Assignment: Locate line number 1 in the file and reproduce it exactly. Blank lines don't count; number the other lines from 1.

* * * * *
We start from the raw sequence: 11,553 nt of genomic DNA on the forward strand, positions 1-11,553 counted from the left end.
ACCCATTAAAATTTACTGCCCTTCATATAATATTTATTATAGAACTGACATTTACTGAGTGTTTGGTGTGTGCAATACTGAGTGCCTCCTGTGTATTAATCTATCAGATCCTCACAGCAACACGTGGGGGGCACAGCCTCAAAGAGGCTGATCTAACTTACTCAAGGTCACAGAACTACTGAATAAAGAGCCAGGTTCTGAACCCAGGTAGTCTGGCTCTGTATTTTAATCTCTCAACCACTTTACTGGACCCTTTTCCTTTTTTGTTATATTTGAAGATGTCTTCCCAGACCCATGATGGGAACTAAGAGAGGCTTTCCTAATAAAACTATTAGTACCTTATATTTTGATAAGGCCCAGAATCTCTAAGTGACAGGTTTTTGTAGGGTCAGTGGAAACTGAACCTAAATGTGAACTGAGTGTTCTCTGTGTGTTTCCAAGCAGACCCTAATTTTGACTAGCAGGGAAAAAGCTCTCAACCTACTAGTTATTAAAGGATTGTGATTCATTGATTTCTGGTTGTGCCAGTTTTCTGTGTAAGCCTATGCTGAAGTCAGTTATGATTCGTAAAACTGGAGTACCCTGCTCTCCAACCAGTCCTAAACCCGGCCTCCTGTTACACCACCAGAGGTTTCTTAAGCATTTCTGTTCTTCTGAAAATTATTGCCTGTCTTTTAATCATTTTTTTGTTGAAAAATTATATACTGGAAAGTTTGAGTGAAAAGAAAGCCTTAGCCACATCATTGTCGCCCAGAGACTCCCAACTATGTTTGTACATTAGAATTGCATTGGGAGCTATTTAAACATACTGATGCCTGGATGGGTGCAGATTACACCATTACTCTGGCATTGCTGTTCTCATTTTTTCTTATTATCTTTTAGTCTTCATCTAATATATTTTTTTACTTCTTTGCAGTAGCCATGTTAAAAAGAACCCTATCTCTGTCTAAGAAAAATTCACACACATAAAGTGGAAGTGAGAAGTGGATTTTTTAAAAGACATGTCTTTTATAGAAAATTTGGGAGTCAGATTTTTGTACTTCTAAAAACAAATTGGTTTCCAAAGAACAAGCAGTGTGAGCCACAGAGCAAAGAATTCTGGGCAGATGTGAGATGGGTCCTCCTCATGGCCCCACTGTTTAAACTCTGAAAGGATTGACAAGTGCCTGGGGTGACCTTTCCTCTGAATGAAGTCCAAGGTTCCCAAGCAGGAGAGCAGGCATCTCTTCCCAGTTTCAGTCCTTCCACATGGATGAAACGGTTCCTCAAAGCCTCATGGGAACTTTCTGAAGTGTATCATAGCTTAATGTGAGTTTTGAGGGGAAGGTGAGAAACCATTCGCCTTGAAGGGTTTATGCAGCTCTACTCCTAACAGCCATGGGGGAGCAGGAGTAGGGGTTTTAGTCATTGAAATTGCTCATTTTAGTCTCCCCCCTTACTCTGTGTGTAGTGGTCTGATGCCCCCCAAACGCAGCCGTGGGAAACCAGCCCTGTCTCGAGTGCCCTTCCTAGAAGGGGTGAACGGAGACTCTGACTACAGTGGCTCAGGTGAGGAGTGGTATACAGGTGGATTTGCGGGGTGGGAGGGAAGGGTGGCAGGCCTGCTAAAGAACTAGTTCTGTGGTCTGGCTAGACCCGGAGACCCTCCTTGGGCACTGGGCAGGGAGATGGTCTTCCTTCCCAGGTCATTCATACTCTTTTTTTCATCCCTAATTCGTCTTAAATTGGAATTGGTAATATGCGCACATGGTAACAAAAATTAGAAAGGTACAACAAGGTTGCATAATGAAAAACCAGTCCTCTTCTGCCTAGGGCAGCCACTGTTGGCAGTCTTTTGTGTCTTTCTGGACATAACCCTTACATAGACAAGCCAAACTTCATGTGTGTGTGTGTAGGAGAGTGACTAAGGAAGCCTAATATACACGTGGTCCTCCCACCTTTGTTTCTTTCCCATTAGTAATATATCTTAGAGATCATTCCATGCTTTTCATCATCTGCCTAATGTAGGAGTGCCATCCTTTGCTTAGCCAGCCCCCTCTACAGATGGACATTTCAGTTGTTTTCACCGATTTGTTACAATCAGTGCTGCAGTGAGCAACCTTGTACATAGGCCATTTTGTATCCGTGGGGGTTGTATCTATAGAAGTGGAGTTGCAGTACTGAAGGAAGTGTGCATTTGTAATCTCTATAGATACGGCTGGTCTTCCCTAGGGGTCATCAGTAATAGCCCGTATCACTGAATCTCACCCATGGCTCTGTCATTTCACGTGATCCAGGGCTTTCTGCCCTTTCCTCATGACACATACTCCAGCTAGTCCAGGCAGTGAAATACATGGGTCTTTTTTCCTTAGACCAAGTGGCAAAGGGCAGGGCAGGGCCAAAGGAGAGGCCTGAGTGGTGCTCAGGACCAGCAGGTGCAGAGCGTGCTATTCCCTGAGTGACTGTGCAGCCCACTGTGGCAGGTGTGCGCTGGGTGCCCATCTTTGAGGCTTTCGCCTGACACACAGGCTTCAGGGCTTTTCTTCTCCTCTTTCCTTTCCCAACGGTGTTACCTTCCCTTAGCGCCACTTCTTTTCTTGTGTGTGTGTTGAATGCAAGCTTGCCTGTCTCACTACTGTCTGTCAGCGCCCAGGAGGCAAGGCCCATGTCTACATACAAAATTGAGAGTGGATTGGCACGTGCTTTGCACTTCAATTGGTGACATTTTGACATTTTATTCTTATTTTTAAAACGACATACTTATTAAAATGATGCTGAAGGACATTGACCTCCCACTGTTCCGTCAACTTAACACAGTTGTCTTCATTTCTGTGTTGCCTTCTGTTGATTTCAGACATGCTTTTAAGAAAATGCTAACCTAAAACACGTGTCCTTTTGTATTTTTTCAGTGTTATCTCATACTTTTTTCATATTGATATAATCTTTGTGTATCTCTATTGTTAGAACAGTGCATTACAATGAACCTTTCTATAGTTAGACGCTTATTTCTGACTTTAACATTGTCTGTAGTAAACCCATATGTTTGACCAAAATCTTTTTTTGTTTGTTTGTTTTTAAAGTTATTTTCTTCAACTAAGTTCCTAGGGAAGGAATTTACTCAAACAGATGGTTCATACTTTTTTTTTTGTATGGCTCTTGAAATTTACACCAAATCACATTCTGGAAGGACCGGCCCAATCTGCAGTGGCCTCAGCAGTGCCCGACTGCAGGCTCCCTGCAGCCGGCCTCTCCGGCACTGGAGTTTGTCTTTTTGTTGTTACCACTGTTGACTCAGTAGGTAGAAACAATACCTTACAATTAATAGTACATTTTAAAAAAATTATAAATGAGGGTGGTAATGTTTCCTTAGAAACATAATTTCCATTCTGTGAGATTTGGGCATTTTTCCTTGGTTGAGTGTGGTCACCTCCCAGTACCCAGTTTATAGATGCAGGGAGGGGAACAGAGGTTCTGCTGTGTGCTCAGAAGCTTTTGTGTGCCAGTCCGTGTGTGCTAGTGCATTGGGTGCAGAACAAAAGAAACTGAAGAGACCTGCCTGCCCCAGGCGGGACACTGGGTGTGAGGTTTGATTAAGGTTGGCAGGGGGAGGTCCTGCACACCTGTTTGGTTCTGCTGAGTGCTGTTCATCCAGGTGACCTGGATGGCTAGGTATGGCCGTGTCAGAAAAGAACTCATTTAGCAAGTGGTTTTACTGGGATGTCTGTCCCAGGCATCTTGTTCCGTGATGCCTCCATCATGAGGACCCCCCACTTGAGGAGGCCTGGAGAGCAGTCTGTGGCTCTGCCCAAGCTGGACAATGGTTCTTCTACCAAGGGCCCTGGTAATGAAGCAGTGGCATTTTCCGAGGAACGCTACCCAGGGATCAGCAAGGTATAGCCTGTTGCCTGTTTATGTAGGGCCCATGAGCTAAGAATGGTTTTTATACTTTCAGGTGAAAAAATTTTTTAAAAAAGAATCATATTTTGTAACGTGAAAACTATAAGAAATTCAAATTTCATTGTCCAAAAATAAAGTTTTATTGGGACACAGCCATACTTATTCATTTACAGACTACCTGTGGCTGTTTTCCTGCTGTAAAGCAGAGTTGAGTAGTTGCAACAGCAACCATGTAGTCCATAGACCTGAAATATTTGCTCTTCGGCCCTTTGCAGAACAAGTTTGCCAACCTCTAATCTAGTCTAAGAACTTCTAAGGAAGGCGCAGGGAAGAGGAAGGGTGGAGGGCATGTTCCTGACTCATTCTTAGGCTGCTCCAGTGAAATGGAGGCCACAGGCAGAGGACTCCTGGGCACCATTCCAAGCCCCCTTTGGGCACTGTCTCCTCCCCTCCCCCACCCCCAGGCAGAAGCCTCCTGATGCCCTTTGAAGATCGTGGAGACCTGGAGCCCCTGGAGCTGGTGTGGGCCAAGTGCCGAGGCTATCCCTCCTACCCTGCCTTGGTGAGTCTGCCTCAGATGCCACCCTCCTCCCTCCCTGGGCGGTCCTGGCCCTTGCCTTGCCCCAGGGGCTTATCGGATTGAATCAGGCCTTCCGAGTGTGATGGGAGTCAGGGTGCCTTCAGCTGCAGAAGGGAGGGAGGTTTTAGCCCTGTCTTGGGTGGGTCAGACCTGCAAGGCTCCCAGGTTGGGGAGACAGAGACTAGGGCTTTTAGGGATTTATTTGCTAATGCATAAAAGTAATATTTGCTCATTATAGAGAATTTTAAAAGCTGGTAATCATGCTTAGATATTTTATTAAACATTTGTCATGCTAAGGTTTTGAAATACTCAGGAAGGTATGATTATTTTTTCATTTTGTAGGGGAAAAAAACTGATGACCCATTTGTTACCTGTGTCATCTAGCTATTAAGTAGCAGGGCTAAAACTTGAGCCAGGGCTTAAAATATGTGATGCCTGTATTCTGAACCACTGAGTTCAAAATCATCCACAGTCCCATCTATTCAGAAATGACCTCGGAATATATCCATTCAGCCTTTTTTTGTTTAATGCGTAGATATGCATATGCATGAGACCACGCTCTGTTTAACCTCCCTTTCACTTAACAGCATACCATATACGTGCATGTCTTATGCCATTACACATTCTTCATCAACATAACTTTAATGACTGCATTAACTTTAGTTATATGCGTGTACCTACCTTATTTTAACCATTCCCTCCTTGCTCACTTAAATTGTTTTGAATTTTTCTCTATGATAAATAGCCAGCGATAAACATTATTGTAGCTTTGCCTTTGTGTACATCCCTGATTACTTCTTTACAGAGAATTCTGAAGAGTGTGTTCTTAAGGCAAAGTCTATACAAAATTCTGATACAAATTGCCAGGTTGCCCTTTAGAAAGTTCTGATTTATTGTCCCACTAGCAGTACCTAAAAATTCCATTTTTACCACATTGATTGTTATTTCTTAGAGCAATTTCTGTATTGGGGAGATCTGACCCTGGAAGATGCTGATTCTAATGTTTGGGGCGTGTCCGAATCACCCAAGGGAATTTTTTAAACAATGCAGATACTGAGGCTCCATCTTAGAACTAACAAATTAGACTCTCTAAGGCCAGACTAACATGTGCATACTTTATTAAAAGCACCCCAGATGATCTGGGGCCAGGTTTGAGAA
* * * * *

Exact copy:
We start from the raw sequence: 11,553 nt of genomic DNA on the forward strand, positions 1-11,553 counted from the left end.